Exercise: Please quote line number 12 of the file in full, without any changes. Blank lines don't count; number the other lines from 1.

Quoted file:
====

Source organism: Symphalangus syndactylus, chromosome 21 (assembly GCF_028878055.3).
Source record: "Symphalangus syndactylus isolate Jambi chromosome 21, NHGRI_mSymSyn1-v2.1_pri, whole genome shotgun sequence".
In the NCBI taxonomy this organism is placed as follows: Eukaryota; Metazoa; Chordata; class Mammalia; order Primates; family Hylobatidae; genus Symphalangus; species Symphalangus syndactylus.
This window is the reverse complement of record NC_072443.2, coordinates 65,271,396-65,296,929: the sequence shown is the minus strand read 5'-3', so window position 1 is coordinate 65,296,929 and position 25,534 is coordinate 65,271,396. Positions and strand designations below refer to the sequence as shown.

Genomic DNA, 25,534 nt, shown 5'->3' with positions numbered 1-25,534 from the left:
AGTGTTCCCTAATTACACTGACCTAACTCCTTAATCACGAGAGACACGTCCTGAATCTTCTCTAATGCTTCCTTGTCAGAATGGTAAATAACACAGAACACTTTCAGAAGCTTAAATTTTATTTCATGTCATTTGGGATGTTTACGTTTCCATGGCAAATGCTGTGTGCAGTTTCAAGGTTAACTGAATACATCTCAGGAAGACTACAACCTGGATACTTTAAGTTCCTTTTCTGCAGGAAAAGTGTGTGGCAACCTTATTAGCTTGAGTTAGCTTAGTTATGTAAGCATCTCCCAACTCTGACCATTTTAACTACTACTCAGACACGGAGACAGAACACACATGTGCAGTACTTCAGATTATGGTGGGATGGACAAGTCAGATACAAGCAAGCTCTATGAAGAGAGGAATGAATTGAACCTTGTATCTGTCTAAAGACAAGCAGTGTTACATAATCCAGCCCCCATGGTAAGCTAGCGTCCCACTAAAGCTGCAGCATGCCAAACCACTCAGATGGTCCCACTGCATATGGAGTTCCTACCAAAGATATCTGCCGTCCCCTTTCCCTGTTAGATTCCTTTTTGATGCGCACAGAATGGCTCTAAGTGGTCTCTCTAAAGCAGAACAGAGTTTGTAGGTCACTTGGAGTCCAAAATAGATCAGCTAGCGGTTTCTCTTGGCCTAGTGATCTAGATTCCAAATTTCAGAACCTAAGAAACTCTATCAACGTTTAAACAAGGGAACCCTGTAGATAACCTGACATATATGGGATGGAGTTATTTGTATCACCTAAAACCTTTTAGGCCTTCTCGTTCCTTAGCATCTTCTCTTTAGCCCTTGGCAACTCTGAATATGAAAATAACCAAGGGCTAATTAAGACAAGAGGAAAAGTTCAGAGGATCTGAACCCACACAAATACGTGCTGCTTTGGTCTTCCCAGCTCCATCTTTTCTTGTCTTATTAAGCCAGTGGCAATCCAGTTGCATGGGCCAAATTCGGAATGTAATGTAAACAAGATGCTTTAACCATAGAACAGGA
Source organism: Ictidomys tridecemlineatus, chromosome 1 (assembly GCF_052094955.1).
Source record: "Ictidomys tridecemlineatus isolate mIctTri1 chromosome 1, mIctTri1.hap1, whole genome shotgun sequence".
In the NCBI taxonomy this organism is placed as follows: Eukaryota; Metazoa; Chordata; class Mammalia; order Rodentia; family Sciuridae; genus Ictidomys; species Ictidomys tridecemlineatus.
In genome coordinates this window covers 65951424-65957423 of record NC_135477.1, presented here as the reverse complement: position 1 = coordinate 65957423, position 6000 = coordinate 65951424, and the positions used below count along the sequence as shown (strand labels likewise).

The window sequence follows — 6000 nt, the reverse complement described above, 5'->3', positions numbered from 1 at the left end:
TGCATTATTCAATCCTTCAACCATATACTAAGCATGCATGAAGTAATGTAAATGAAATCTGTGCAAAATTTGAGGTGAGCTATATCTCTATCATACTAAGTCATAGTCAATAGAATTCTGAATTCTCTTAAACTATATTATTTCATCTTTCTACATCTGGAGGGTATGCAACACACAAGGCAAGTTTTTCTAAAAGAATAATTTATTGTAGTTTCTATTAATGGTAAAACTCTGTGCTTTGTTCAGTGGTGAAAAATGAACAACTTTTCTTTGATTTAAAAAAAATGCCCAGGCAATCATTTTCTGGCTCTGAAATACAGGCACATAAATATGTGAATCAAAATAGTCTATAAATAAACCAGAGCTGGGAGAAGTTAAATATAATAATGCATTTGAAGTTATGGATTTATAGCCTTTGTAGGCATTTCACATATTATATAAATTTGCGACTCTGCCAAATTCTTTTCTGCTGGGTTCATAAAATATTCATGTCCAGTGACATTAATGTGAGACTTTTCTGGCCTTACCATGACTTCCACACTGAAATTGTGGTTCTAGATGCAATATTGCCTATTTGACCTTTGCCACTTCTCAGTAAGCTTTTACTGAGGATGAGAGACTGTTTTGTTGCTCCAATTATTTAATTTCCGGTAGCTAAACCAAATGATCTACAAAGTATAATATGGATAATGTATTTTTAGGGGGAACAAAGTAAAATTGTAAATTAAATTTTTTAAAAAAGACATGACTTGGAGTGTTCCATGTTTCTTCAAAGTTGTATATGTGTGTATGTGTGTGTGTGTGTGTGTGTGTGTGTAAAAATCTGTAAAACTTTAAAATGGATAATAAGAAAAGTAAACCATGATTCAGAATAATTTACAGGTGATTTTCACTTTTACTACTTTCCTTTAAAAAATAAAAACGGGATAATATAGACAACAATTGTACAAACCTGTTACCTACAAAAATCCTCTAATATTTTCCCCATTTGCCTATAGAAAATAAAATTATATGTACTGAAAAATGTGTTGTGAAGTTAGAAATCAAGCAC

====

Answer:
TGCATTATTCAATCCTTCAACCATATACTAAGCATGCATGAAGTAATGTAAATGAAATCTGTGCAAAATTTGAGGTGAGCTATATCTCTATCATACTAAGTCATAGTCAATAGAATTCTGAATTCTCTTAAACTATATTATTTCATCTTTCTACATCTGGAGGGTATGCAACACACAAGGCAAGTTTTTCTAAAAGAATAATTTATTGTAGTTTCTATTAATGGTAAAACTCTGTGCTTTGTTCAGTGGTGAAAAATGAACAACTTTTCTTTGATTTAAAAAAAATGCCCAGGCAATCATTTTCTGGCTCTGAAATACAGGCACATAAATATGTGAATCAAAATAGTCTATAAATAAACCAGAGCTGGGAGAAGTTAAATATAATAATGCATTTGAAGTTATGGATTTATAGCCTTTGTAGGCATTTCACATATTATATAAATTTGCGACTCTGCCAAATTCTTTTCTGCTGGGTTCATAAAATATTCATGTCCAGTGACATTAATGTGAGACTTTTCTGGCCTTACCATGACTTCCACACTGAAATTGTGGTTCTAGATGCAATATTGCCTATTTGACCTTTGCCACTTCTCAGTAAGCTTTTACTGAGGATGAGAGACTGTTTTGTTGCTCCAATTATTTAATTTCCGGTAGCTAAACCAAATGATCTACAAAGTATAATATGGATAATGTATTTTTAGGGGGAACAAAGTAAAATTGTAAATTAAATTTTTTAAAAAAGACATGACTTGGAGTGTTCCATGTTTCTTCAAAGTTGTATATGTGTGTATGTGTGTGTGTGTGTGTGTGTGTGTGTAAAAATCTGTAAAACTTTAAAATGGATAATAAGAAAAGTAAACCATGATTCAGAATAATTTACAGGTGATTTTCACTTTTACTACTTTCCTTTAAAAAATAAAAACGGGATAATATAGACAACAATTGTACAAACCTGTTACCTACAAAAATCCTCTAATATTTTCCCCATTTGCCTATAGAAAATAAAATTATATGTACTGAAAAATGTGTTGTGAAGTTAGAAATCAAGCAC